According to Jones, Brito could follow and understand simple directions and instructions, perform simple and complex tasks independently, maintain attention and concentration, maintain a regular schedule and learn new tasks, make appropriate decisions, and relate adequately with others. (Id. ). Jones opined that Brito had chronic problems learning new tasks and that he was unable to appropriately deal with stress, "as he only does so by drinking." (Id. ). According to Jones, Brito appeared to suffer from psychiatric and substance abuse problems, although they did not appear to interfere with his ability to function on a daily basis. (Id. ). Jones opined that Brito's prognosis was good given treatment and sobriety. (Id. ).

3. L. Blackwell, Psychology

On November 1, 2010, agency medical consultant L. Blackwell ("Blackwell"), MD, completed a Psychiatric Review Technique. (Tr. 356-69). Blackwell concluded that Brito's mental impairments did not meet or equal a listed impairment. (Tr. 356, 359, 364). According to Blackwell, Brito suffered from mild limitations in his activities of daily living and ability to maintain social functioning, and moderate limitations in his ability to maintain concentration, persistence or pace. (Tr. 366). According to Blackwell, Brito had not suffered from repeated episodes of deterioration. (Id. ). Blackwell completed a mental Residual Functional Capacity ("RFC") assessment. (Tr. 370-73). Blackwell opined that Brito suffered from moderate limitations in his ability to perform activities on a schedule, maintain regular attendance and be punctual within customary tolerances, complete a normal workday and workweek without interruptions from psychologically-based symptoms, and to perform at a consistent pace without an unreasonable number and length of rest periods. (Tr. 371).

In support of her assessment, Blackwell reviewed Brito's school records and the consultative examination performed by Jones. (Tr. 371-72). Blackwell opined that Brito appeared able to sustain employment, but that his level of alcohol use might cause moderate limitations in his ability to sustain a regular schedule and complete a normal workday. (Id. ).

4. Montgomery's Opinion

On October 27, 2011, Montgomery completed a medical source statement regarding Brito's physical ability to perform work-related activities. (Tr. 438-43). Montgomery opined that Brito was able frequently[9] to carry up to twenty pounds and occasionally[10] to carry up to one hundred pounds. (Id. ). He further opined that Brito could sit for up to four hours at a time without interruption and could stand or walk up to one or two hours at a time without interruption.[11] (Id. ). According to Montgomery, Brito was able to sit for up to six hours, stand for up to four hours, and walk for up to four hours during an eight-hour workday. (Id. ). Montgomery opined that Brito did not need a cane to ambulate. (Id. ).

According to Montgomery, Brito could frequently reach, handle, finger, feel, push, pull, operate foot controls, and balance. (Id. ). He could occasionally stoop, kneel, crouch, crawl, and climb stairs, ramps, ladders or scaffolds. (Id. ). Additionally, Brito could frequently be exposed to unprotected heights, moving mechanical parts, humidity, wetness and vibrations. (Id. ). Montgomery opined that Brito could occasionally be exposed to extreme cold or heat and could tolerate moderate noise in the workplace. (Id. ). Montgomery also completed a medical source statement regarding Brito's mental ability to perform work-related functions and opined that Brito did not suffer from any mental limitations. (Tr. 445-47).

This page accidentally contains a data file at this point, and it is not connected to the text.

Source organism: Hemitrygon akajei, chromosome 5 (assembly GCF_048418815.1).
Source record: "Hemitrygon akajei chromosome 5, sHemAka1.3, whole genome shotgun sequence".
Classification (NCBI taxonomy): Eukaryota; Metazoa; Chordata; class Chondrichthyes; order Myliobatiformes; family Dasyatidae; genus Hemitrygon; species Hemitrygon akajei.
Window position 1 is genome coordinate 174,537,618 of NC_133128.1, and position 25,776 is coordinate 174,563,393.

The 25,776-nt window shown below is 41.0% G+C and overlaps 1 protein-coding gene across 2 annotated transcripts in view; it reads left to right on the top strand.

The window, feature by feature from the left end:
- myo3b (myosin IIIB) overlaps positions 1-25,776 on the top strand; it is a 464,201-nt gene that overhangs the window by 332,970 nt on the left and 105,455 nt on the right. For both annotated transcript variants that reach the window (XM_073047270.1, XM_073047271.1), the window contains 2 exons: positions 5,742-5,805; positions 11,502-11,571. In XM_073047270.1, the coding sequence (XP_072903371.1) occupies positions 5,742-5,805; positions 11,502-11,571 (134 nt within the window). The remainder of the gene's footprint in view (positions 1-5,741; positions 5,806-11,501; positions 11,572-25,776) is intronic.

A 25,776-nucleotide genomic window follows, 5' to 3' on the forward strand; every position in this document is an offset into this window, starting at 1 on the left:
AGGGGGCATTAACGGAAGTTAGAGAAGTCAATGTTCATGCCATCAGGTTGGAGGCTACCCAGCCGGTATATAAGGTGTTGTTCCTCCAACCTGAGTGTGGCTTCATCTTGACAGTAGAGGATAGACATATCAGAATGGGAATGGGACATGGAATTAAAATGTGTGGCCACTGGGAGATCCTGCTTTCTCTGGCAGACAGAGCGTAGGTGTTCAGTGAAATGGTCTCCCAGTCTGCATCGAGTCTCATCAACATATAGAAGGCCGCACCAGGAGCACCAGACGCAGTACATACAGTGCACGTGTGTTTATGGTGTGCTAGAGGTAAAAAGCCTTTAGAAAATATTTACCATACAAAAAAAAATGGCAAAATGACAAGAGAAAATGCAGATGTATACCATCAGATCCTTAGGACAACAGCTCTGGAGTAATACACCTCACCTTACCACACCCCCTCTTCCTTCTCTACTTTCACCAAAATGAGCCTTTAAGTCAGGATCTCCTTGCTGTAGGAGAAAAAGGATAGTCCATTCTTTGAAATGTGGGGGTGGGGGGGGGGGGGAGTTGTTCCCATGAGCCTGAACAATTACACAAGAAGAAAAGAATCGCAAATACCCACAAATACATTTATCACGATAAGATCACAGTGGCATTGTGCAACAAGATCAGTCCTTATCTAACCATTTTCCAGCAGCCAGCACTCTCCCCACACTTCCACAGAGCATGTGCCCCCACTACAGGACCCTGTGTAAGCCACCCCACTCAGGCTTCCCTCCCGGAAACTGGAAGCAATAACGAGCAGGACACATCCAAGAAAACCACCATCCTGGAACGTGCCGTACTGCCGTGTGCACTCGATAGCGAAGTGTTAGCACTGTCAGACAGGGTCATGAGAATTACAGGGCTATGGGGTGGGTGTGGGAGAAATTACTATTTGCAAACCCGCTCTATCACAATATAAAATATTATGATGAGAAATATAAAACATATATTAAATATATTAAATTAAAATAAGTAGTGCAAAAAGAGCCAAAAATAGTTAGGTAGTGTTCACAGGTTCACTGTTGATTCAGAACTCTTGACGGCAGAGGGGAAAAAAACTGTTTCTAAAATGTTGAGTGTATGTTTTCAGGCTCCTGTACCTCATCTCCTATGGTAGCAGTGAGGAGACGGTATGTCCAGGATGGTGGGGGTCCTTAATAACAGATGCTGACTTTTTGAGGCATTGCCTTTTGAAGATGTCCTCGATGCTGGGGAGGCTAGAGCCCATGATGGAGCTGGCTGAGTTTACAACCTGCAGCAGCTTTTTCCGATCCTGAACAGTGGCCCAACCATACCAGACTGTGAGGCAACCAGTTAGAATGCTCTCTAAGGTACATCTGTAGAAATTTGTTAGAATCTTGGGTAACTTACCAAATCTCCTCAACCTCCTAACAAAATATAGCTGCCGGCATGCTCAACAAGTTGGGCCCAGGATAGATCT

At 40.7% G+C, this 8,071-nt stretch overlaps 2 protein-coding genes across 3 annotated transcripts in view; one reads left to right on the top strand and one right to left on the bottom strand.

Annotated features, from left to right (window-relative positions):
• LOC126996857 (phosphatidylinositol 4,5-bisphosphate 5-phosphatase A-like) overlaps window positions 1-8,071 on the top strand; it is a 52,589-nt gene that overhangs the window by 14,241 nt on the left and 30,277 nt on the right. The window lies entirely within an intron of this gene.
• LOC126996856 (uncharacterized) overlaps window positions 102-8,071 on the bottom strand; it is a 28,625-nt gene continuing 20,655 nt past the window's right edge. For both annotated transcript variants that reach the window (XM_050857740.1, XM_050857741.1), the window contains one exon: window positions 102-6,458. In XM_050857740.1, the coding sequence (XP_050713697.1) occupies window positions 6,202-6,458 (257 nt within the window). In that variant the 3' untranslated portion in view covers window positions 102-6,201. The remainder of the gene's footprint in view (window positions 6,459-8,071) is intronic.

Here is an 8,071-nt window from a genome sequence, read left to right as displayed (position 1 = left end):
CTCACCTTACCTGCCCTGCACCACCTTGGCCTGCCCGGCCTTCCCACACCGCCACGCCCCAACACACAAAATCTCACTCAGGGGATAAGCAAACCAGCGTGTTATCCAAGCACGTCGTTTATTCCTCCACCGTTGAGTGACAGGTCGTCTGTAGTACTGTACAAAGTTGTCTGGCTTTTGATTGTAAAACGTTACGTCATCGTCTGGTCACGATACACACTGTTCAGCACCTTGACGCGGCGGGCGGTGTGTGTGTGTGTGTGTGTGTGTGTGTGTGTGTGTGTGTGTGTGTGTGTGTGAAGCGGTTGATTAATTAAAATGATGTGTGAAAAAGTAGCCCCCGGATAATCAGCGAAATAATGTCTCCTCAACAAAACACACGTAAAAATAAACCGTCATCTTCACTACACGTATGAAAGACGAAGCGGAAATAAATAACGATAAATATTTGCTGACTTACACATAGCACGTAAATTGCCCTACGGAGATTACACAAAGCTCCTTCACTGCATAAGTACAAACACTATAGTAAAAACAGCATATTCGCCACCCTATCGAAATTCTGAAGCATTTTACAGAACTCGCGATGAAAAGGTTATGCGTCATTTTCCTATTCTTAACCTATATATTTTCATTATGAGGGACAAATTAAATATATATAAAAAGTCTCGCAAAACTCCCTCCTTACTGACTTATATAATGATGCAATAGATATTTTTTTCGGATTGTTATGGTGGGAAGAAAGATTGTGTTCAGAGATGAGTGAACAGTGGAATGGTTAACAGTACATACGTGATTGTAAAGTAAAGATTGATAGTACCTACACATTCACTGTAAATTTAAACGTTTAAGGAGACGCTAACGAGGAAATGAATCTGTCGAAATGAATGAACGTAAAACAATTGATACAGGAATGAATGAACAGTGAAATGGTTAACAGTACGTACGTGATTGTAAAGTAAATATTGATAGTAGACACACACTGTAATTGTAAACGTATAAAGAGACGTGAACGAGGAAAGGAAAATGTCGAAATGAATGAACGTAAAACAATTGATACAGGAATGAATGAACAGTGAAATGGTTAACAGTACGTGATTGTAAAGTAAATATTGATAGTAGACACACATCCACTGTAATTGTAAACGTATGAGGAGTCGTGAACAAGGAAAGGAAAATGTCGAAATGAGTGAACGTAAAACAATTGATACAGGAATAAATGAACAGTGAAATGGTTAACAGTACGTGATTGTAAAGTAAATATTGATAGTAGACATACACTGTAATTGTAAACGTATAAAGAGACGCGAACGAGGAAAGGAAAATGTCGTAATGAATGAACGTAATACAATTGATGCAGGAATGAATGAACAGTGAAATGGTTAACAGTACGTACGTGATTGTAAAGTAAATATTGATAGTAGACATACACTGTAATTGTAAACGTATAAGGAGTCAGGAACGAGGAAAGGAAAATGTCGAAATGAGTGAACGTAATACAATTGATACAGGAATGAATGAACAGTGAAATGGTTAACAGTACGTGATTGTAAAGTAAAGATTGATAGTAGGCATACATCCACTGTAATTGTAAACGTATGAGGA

5. Rudd's Opinion

On November 10, 2011, Rudd completed a medical source statement regarding Brito's mental ability to do work-related activities. (Tr. 434-36). Rudd opined that Brito suffered from moderate[12] limitations in his ability to understand and remember complex instructions, mild[13] limitations in his ability to make judgments on simple and complex work-related decisions and carry out complex instructions, and no limitations[14] in his ability to understand, remember and carry out simple instructions. (Id. ). According to Rudd, she assessed these limitations because Brito's depression affected his ability to concentrate on, and his motivation to carry out, tasks and roles. (Id. ).

Rudd also opined that Brito suffered from moderate limitations in his ability to respond appropriately to usual work situations and to changes in a routine work setting, and no limitations in his ability to respond appropriately to the public, supervisors or coworkers. (Id. ). According to Rudd, she assessed moderate limitations in Brito's ability to respond to usual work situations and changes in a routine work setting because Brito suffered from "mood instability" that caused him "difficulty managing routine[s] at times." (Id. ). Additionally, Rudd noted that some of his medications might have adverse side effects and that his sleep was "strongly impacted without medication." (Id. ). According to Rudd, Brito also might experience difficulty talking with others due to his difficulty concentrating. (Id. ). Finally Rudd noted that Brito had a history of alcohol abuse, but had been abstinent for approximately ten months with continuing symptoms of depression. (Id. ).

III. Non-Medical Evidence

A. School Records